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When mental illness does not fit the Pip activities

 

Jacky Philipson
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Housing and Benefits worker Manchester Mental Health Assertive Outreach Team

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She has a chronic diagnosis of paranoid schizophrenia and has been under secondary mental health care services since 2002. In 2013 she was referred to and remains under the care of the Assertive Outreach Team because of the high risk of disengagement, non-compliance and relapse. She has had several admissions into hospital over the last twenty years and was most recently admitted on 3/5/18 detained under s3 MHA. She currently remains an in-patient with no plans for discharge yet. So clearly she has a severe and enduring mental health diagnosis but I am struggling to fit her needs into the PIP activities. Her self care, diet, ability to cook etc. are fine and do not suffer even during periods of relapse. Her principal symptoms are fixed delusions around her father who speaks to her telepathically and her” job” in a grave yard where she has to “ensure that people are not hell bound”. She disengages with services, is not compliant with medication - usually an anti-psychotic depot -  and these delusions become more and more consuming and she then becomes very isolated although even when she is reasonably stable she has little contact with other people.

She claimed and has been awarded 2 points for mixing with others. However even with an MR if I could manage 8 points on mixing with others and 1 on managing treatment , I still need to scrape another 1. Clearly if the intensive support she received from the mental health services could be defined as “therapy” she would be fine.  She was previously on DLA so I can argue that the medical evidence provided for the DLA claim should be considered otherwise I am at a loss as to how to proceed.. Any suggestions would be very welcome!

     
SamW
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Jacky Philipson - 19 July 2018 05:26 PM

She has a chronic diagnosis of paranoid schizophrenia and has been under secondary mental health care services since 2002. In 2013 she was referred to and remains under the care of the Assertive Outreach Team because of the high risk of disengagement, non-compliance and relapse. She has had several admissions into hospital over the last twenty years and was most recently admitted on 3/5/18 detained under s3 MHA. She currently remains an in-patient with no plans for discharge yet. So clearly she has a severe and enduring mental health diagnosis but I am struggling to fit her needs into the PIP activities. Her self care, diet, ability to cook etc. are fine and do not suffer even during periods of relapse. Her principal symptoms are fixed delusions around her father who speaks to her telepathically and her” job” in a grave yard where she has to “ensure that people are not hell bound”. She disengages with services, is not compliant with medication - usually an anti-psychotic depot -  and these delusions become more and more consuming and she then becomes very isolated although even when she is reasonably stable she has little contact with other people.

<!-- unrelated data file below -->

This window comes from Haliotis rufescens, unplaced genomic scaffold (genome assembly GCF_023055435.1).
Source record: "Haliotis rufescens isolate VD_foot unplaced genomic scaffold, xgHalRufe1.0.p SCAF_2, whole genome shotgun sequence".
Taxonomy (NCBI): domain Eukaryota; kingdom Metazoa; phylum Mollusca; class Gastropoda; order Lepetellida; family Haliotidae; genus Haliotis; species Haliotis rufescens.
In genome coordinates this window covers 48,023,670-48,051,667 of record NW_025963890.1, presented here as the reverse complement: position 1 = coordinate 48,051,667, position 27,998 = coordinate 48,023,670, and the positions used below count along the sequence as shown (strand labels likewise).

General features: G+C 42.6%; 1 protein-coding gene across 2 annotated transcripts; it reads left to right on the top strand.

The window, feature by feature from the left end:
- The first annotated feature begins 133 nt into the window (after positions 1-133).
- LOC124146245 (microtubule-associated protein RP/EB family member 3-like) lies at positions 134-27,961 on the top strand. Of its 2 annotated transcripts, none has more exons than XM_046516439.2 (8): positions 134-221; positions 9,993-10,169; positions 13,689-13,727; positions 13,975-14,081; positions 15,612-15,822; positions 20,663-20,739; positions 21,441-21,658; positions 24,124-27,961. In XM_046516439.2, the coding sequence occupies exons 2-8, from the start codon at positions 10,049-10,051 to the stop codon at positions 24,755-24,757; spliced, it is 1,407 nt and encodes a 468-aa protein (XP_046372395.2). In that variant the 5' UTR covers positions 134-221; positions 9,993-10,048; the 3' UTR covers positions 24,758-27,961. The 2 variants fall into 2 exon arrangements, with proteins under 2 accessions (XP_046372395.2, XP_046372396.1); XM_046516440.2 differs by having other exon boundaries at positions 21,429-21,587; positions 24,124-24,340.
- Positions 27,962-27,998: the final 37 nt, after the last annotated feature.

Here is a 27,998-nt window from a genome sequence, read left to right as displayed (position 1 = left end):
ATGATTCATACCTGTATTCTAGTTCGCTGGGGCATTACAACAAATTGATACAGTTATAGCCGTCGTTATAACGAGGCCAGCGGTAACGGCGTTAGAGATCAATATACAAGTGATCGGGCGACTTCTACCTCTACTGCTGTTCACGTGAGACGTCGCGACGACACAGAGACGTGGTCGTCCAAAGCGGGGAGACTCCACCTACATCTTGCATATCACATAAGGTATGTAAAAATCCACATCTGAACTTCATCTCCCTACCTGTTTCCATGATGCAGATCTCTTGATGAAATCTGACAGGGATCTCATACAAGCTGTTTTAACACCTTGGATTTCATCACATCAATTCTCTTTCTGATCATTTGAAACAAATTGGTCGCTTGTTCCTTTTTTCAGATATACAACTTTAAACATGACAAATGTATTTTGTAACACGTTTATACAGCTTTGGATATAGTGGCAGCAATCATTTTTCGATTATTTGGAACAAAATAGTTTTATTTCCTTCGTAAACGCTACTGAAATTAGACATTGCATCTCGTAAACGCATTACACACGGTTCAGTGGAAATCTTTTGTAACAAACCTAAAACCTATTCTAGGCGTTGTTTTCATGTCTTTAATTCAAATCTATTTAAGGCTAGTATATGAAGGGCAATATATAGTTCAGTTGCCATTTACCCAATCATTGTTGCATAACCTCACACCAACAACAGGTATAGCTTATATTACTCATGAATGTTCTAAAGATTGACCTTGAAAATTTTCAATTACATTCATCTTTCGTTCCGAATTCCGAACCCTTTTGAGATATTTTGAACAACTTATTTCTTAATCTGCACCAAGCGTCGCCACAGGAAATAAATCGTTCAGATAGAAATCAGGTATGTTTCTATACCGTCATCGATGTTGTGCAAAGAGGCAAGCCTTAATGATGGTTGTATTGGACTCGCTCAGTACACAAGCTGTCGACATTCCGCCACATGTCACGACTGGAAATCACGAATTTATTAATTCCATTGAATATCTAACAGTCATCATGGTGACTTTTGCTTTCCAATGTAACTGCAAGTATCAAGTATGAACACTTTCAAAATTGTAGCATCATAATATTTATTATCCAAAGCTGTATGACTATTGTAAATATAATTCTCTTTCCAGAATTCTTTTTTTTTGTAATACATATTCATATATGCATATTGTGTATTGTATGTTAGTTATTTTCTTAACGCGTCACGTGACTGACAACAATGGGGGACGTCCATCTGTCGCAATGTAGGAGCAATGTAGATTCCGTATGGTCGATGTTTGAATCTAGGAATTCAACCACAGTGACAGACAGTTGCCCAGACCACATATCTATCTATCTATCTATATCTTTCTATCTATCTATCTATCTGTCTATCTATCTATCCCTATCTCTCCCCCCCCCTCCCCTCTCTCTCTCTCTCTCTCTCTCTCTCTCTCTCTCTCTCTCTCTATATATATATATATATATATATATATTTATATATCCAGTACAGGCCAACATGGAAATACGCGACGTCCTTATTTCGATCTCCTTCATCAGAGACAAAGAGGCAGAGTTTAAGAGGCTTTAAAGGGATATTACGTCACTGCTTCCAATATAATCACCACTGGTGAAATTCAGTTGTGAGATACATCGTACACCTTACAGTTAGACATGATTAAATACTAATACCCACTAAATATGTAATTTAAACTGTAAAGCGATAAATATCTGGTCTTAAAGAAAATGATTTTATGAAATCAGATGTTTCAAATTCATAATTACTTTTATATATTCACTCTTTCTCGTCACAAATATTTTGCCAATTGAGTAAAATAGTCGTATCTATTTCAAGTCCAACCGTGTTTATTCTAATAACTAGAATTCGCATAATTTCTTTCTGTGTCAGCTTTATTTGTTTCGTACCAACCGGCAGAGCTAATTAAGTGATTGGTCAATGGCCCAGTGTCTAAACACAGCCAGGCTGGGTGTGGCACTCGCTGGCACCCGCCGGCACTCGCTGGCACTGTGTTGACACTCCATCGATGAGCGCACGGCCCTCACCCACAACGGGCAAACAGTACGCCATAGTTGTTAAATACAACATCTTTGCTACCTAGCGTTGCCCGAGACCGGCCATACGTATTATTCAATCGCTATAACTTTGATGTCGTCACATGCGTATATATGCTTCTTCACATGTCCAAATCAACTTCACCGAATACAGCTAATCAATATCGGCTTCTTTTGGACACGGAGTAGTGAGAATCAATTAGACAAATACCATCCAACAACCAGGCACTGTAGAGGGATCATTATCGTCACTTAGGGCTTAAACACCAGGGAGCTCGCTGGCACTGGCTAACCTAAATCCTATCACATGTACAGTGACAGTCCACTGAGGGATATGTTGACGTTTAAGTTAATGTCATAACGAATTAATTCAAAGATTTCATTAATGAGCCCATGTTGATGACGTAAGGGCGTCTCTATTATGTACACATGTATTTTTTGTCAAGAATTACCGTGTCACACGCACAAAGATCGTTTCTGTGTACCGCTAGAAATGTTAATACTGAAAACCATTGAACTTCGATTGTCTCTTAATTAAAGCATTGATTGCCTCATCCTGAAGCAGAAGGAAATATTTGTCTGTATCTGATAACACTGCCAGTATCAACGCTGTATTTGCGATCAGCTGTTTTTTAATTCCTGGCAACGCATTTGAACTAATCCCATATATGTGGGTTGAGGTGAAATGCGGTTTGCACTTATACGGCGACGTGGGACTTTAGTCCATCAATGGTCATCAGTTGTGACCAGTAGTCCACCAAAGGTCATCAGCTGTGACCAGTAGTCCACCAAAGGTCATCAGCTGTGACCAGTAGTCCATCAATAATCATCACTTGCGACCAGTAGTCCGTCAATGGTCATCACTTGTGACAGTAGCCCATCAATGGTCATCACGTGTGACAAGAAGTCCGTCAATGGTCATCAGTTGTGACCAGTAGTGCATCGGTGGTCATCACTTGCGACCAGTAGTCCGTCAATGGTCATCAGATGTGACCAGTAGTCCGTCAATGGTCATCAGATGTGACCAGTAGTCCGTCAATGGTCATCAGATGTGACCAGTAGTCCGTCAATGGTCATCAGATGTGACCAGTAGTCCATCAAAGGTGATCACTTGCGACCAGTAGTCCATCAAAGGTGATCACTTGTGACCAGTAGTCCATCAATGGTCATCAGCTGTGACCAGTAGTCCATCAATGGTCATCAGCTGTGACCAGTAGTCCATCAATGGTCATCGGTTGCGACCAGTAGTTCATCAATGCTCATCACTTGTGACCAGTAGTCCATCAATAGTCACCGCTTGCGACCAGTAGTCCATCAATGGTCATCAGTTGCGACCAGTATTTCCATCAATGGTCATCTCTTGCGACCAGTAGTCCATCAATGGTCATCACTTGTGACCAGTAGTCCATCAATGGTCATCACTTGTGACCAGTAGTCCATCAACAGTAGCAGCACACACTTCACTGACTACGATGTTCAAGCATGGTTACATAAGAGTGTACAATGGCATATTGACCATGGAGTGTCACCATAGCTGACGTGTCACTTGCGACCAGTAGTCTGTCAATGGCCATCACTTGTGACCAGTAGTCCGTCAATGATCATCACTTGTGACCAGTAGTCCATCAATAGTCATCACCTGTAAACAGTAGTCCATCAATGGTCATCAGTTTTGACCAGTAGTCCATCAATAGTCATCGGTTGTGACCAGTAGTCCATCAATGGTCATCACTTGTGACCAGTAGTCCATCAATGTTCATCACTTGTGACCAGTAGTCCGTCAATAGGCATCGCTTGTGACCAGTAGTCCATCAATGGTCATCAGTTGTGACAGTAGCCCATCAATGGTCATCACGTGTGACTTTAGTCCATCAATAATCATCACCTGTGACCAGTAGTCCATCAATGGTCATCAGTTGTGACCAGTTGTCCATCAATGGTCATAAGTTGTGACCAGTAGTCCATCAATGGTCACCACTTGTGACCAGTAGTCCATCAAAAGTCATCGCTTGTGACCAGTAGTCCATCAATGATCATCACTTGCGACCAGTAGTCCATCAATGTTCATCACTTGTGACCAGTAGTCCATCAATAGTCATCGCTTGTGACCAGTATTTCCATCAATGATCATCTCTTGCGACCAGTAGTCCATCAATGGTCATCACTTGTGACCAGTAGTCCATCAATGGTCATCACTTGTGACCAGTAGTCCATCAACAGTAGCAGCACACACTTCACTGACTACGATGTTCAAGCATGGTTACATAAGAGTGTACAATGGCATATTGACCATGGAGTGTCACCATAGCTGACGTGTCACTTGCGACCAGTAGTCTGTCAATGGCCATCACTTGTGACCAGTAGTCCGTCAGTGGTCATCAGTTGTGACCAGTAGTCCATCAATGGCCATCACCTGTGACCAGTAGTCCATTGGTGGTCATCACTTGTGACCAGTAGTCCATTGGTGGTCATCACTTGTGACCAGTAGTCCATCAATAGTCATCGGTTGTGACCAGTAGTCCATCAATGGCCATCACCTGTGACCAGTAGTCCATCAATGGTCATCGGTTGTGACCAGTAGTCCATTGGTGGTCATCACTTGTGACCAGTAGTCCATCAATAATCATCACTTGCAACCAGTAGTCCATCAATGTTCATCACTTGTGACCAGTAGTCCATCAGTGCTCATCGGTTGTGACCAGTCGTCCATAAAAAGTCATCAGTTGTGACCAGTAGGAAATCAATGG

She claimed and has been awarded 2 points for mixing with others. However even with an MR if I could manage 8 points on mixing with others and 1 on managing treatment , I still need to scrape another 1. Clearly if the intensive support she received from the mental health services could be defined as “therapy” she would be fine.  She was previously on DLA so I can argue that the medical evidence provided for the DLA claim should be considered otherwise I am at a loss as to how to proceed.. Any suggestions would be very welcome!

If she gets 8 points for mixing with others she’ll get SRDL without needing any points from elsewhere.

I’d maybe look into the decision to place her under section and try and identify what kind of risk they are trying to protect her against and see if you can fit that with the descriptors..

I agree with the general point re. the difficulty of fitting somebody in a situation like hers into the PIP descriptors.

     
Jacky Philipson
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Housing and Benefits worker Manchester Mental Health Assertive Outreach Team

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Hi Sam
Yes sorry mental block on points for SRDL but still would be tricky to argue the 8 points for mixing with others though. Interestingly however I spoke to her new Care Co-ordinator yesterday who described how her self care is actually quite compulsive i.e. she washes repeatedly, can’t touch door handles etc, can’t eat the food in hospital because she hasn’t prepared it herself etc so it does look like I’ve got something to work with after all

     
nevip
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If she gets released on a Community Treatment Order, then that can count as therapy.  I was about to argue this at a tribunal last year when the judge got it in first and told me that they couldn’t see how it was not therapy.  Appeal won in about 10 minutes.

     
Hattie S
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When she does not take her medication, does she dress appropriately? Does she struggle with motivation to dress herself? She could possibly be awarded points for this as well.